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Revolutions: Thematic Unit Plan

This unit is to be used in a 10th grade language arts classroom. The purpose of this unit is to expose students to different "revolutions" in American history while exploring a variety of texts dealing with gender, race, politics, and beliefs.

Addie Sadler

on 31 October 2017

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Transcript of Revolutions: Thematic Unit Plan

THE American Revolution
What is a revolution?
The Women's Revolution
The Native American Revolution
The Slaves' Revolution
American Literature
On May 9, 1754, Benjamin Franklin printed the first political cartoon in American history, a woodcut of a severed snake entitled “Join, or Die,” in his newspaper, the
Pennsylvania Gazette
Day 1
revolution: (n.) a sudden, radical, or complete change
Revolution: (n) an overthrow or repudiation and the thorough replacement of an established government or political system by the people governed.
revolution: (n.) a fundamental change in the way of thinking about or visualizing something
we will look at various types of revolutionary literatures within the United States dealing with subjects such as...
*It is important to understand how revolutionary thoughts and actions have shaped America

*We should be educated about how social and governmental changes happen

*We can get a behind-the-scenes view of important historical occurrences to better understand them

*History repeats itself
Why did the Revolutionary War happen?
The Declaration of Independence
"His Promised Land"
The Confessions of Nat Turner
The Seneca Falls Women's Convention
Elizabeth Cady Stanton: Declaration of Sentiments
Sojourner Truth: "Ain't I A Woman?"
Marshall-Cases: Cherokee Nation v. State of Georgia 1831
"It was wonderful to find America, but it would have been more wonderful to miss it."

Mark Twain

Linda Hogan: "Sickness"
Philip Freneau
"On the Emigration to America"

"The Indian Burying Ground"
499, 502 bedford anthology
Tecumseh: "Speech of Tecumseh to Governor Harrison"
Questions for History Detectives
1. What was the purpose of the slave songs?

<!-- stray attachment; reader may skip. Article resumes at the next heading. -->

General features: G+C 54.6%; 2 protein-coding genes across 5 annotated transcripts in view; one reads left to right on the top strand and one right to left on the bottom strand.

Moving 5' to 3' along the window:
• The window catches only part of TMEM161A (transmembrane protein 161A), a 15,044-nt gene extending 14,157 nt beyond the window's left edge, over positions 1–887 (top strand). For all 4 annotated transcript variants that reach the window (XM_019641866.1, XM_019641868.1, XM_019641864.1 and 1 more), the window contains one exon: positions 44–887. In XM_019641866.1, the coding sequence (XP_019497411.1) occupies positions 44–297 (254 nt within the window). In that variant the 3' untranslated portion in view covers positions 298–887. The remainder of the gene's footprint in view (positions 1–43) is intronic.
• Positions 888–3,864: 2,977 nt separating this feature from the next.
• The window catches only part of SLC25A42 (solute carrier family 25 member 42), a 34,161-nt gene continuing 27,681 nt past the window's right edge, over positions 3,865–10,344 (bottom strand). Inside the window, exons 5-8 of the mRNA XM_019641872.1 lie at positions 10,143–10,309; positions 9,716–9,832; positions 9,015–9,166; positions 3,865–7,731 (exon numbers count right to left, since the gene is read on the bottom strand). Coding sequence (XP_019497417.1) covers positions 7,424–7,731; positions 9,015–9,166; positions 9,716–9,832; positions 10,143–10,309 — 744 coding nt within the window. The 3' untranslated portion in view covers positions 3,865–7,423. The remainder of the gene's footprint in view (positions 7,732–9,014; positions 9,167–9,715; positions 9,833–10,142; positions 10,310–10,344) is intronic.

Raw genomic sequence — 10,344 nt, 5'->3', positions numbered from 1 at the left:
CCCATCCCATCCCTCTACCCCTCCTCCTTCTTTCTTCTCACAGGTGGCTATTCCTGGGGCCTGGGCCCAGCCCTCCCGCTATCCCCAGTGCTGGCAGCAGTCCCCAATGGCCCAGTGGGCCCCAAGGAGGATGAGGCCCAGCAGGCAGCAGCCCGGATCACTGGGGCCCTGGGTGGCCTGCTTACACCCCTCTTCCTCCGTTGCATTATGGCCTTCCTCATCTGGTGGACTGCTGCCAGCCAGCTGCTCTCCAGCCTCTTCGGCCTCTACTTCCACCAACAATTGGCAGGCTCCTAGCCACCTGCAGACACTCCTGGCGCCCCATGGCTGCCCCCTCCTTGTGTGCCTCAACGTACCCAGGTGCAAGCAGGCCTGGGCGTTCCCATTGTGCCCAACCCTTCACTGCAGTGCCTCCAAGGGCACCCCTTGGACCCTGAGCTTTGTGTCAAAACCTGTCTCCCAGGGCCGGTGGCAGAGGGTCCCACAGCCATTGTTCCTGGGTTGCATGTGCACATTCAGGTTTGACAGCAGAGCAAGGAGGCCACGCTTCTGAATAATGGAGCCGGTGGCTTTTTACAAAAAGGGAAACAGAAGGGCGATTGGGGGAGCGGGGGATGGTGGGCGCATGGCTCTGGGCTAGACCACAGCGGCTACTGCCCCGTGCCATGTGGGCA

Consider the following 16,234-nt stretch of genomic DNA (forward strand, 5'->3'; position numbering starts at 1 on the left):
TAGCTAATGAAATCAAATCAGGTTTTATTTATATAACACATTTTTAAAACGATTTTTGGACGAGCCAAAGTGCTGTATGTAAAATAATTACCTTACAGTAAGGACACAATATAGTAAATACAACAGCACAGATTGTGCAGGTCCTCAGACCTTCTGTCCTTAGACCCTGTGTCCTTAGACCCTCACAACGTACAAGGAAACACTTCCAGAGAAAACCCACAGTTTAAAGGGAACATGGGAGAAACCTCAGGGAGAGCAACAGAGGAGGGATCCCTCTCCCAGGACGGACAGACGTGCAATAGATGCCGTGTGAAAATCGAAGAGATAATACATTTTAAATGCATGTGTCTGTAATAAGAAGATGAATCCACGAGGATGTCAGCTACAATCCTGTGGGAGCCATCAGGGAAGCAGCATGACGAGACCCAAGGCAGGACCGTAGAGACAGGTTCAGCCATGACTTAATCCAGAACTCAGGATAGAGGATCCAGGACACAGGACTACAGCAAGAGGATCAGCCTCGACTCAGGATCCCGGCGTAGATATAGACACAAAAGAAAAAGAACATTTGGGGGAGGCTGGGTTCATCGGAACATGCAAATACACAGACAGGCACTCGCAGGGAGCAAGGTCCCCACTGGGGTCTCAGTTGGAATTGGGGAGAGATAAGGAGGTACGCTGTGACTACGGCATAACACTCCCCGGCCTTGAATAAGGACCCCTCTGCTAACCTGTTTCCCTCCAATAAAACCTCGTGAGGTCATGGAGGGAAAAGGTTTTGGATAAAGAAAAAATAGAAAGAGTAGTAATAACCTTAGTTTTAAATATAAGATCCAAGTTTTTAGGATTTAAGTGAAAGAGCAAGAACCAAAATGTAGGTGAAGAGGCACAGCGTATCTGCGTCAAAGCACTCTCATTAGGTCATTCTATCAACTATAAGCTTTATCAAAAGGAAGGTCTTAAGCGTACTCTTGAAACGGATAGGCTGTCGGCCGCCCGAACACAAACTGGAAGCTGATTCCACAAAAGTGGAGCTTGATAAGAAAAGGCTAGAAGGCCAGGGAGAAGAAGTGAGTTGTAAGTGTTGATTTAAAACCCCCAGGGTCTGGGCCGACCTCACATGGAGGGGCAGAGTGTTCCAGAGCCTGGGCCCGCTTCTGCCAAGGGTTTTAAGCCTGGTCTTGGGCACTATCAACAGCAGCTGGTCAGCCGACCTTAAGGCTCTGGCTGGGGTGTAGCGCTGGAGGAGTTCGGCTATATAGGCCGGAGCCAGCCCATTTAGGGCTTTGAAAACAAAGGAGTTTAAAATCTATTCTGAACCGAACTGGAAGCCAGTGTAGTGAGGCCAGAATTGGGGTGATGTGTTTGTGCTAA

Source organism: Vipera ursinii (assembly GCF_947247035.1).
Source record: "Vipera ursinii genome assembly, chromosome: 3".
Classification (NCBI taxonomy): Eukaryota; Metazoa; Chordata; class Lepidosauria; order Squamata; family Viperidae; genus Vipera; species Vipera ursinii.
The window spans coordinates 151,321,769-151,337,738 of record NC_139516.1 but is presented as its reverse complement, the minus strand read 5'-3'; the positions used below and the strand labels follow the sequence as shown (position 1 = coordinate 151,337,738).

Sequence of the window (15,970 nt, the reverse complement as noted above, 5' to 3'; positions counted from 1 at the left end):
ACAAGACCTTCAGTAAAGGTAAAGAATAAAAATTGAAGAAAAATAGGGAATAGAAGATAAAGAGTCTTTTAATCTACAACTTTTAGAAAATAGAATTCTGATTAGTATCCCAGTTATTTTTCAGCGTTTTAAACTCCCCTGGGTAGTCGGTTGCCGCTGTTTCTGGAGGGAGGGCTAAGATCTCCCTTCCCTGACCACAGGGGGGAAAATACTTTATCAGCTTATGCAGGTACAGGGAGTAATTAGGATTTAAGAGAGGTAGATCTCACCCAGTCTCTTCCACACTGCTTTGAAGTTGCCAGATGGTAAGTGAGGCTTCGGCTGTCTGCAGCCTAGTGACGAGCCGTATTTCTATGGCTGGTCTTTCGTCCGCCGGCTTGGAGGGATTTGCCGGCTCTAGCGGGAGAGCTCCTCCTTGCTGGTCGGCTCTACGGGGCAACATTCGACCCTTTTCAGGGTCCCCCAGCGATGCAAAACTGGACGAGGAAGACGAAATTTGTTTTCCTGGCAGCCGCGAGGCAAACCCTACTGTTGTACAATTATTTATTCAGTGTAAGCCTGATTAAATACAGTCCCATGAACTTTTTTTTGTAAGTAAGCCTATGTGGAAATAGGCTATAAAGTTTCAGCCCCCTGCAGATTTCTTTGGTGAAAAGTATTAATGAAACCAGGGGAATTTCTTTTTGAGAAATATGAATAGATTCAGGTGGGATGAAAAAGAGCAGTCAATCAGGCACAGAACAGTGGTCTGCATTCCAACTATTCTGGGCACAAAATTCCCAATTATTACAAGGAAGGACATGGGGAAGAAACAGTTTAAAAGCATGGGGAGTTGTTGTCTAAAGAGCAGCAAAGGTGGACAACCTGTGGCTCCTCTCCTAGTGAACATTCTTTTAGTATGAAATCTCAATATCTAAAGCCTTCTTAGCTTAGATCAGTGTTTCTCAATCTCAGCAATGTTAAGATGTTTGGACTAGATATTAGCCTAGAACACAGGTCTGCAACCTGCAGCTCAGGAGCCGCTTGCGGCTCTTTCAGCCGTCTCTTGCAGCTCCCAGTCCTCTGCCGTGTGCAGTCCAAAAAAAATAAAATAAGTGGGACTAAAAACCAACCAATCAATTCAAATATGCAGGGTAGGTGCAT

2. How were the words written in the songbook?

3. Where might we still find remnants of slave songs in American culture?

4. Who published the first slave songbook? Why did they do it?

5. Before the first published slave songbook, how were African-Americans portrayed in music?

6. Why might this songbook be considered "revolutionary?"
PBS History Detectives: Slave Songbook (18 minutes)
WHY is this piece of literature revolutionary?
Why is this speech revolutionary?
Think: Why is this poem revolutionary?
The Declaration of Independence was written by delegates of the Second Continental Congress to proclaim their freedom from Great Britain’s rule. The Declaration had three major parts:

1. The
first part
stated that all people have unalienable rights (rights that cannot be taken away from you).

2. The
second part
stated the complaints of the colonies against King George and how he had violated the colonists’ rights of self- government.

3. The
third part
argued that the colonists had the right to separate from Great Britain.

The American position is mentioned at the left of the leaflet. This is contrasted against that British position.
A leaflet aimed at "Hessian" soldiers, or German soldiers hired by the British Empire to fight in the Revolutionary War.
the spreading of ideas, information, or rumors for the purpose of helping or injuring an institution, a cause, or a person

* Propaganda is often seen as biased political cartoons, pamphlets, posters, etc.
The Boston Massacre
“The Bostonians paying the excise-man, or tarring and feathering.”

A 1774 British print depicted the tarring and feathering of Boston Commissioner of Customs John Malcolm. Tarring and feathering was a ritual of humiliation and public warning that stopped just short of serious injury. This anti-Patriot print showed Customs Commissioner Malcolm being attacked under the Liberty Tree by several Patriots, including a leather-aproned artisan, while the Boston Tea Party occurred in the background. In fact, the Tea Party had taken place four weeks earlier.
The American people were strongly independent.

The British government (monarchy) made colonists pay for things they felt they shouldn't have to (debts from the French and Indian War, taxes, etc.).

The American people had no voice in British Parliament; they wouldn't allow representatives from the colonies.